• Orson Scott Card: Now officially disconnected from reality in every meaningful way. Also howlingly racist, in case anyone wasn’t sure about that.

    “Where will he get his ‘national police’? The NaPo will be recruited from ‘young out-of-work urban men’ and it will be hailed as a cure for the economic malaise of the inner cities.

    In other words, Obama will put a thin veneer of training and military structure on urban gangs, and send them out to channel their violence against Obama’s enemies.”

  • (TW: wow racism) Amazing series of photos: “A Day in the Life of the Ku Klux Klan, Uncensored”. The only real issue is that it’s sort of implicitly presented as if any of the images are a surprise or are skewering common perceptions of the KKK, when in fact they are all exactly what I would expect.
  • “Of course all men don’t hate women. But all men must know they benefit from sexism”.

    These days, before we talk about misogyny, women are increasingly being asked to modify our language so we don’t hurt men’s feelings. Don’t say, “Men oppress women” – that’s sexism, as bad as any sexism women ever have to handle, possibly worse. Instead, say, “Some men oppress women.” Whatever you do, don’t generalise. That’s something men do. Not all men – just somemen.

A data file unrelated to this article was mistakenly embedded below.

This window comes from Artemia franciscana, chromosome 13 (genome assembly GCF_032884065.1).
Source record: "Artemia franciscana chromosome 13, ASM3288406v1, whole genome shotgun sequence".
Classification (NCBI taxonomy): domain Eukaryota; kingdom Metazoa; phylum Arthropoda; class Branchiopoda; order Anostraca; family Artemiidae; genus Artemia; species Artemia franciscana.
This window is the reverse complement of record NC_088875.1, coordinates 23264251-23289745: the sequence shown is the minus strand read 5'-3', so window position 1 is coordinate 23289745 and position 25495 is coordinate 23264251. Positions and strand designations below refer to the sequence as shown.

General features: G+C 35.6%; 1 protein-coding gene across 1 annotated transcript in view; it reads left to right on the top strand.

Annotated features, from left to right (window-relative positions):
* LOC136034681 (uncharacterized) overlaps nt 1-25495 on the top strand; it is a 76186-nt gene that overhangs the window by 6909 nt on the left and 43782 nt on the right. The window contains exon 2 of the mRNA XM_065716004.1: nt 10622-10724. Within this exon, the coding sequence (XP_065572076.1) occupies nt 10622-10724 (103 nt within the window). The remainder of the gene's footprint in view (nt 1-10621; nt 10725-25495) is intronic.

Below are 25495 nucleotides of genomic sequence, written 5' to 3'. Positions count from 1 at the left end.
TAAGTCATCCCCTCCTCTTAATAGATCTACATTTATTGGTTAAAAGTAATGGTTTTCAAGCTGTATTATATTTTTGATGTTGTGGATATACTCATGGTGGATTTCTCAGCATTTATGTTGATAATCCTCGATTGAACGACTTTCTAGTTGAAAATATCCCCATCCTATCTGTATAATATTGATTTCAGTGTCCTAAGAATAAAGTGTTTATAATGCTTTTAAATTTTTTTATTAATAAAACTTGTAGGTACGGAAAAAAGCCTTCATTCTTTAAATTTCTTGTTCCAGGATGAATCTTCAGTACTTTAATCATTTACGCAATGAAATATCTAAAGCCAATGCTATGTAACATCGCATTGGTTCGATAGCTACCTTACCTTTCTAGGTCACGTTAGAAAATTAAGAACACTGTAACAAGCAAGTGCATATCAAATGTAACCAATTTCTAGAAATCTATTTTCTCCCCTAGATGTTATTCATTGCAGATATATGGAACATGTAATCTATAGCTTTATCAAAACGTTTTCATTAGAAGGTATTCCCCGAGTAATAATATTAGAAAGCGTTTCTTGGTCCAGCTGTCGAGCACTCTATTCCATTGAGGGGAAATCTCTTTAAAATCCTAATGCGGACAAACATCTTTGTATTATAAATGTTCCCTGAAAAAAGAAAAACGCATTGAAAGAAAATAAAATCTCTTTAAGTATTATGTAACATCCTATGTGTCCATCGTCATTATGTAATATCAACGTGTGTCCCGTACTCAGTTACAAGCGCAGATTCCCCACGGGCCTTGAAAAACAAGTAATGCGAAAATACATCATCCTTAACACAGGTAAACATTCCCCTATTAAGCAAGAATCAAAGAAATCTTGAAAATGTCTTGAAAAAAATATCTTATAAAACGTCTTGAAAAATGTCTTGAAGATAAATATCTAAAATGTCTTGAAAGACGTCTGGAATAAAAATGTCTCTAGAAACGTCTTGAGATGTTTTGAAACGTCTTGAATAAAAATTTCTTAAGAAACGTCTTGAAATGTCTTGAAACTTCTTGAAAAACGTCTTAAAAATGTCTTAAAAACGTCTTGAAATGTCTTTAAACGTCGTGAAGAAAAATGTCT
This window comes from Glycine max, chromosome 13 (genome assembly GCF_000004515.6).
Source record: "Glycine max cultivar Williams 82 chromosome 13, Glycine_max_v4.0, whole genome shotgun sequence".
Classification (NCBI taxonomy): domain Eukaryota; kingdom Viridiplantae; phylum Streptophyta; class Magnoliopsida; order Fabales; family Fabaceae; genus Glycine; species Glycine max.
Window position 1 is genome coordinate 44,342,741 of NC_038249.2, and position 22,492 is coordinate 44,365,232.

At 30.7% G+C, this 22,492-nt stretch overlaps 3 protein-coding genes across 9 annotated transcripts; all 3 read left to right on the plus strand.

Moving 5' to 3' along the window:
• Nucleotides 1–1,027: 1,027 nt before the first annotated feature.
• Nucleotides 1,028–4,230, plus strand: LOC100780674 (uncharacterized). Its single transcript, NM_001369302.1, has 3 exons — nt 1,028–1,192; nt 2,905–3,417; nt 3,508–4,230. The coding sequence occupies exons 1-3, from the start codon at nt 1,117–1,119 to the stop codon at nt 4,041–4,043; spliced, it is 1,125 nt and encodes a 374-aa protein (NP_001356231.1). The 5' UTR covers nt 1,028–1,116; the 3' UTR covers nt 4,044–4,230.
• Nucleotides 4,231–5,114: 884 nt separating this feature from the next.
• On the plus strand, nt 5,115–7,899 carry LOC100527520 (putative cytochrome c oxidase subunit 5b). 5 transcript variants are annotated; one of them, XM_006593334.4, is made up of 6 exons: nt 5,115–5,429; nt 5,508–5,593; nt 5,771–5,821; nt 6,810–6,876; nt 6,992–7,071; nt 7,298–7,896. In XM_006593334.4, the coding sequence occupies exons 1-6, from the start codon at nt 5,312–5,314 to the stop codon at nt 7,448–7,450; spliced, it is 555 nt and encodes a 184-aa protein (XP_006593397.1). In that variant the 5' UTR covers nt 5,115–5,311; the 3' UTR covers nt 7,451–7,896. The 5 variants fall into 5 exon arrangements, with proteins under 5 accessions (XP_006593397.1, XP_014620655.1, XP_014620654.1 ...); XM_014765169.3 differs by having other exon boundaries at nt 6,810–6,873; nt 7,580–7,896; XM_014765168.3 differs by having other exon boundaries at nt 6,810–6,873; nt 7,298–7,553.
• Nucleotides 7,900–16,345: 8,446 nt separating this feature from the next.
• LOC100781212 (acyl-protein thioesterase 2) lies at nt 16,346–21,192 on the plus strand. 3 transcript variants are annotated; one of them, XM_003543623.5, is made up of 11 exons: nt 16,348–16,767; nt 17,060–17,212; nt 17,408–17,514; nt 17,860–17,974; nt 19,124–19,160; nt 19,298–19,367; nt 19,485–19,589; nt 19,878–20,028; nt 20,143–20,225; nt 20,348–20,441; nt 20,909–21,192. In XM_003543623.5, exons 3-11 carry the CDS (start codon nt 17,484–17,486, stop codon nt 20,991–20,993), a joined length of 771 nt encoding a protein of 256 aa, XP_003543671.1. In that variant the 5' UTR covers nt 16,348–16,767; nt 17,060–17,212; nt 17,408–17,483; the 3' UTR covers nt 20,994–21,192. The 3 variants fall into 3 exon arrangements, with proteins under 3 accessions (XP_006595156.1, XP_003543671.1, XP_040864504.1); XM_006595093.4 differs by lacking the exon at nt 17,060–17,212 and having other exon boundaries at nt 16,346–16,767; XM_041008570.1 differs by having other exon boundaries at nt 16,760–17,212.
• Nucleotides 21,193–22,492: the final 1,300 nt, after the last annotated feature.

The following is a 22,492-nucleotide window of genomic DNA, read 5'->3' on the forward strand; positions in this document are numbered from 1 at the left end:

• “Thoughts on the Trending Hashtag: #SolidarityIsForWhiteWomen”.

    Recently I had lunch with a good friend, and he asked how I felt about getting my major in Women and Gender Studies since he heard that it’s basically learning about white women, which I’m inclined to agree with. The primary feminist group on my campus simply ignored my critiques that women of color were not being truly represented by them. Instead, I was simply told, “Oh well, we believe in equality for all.” I can even think of a few times when I was on Facebook and saw white women post articles about women of color, ignore my comments regarding my own experiences as a Latina, and carry on talking to other white feminists discussing something that they have no real clue about.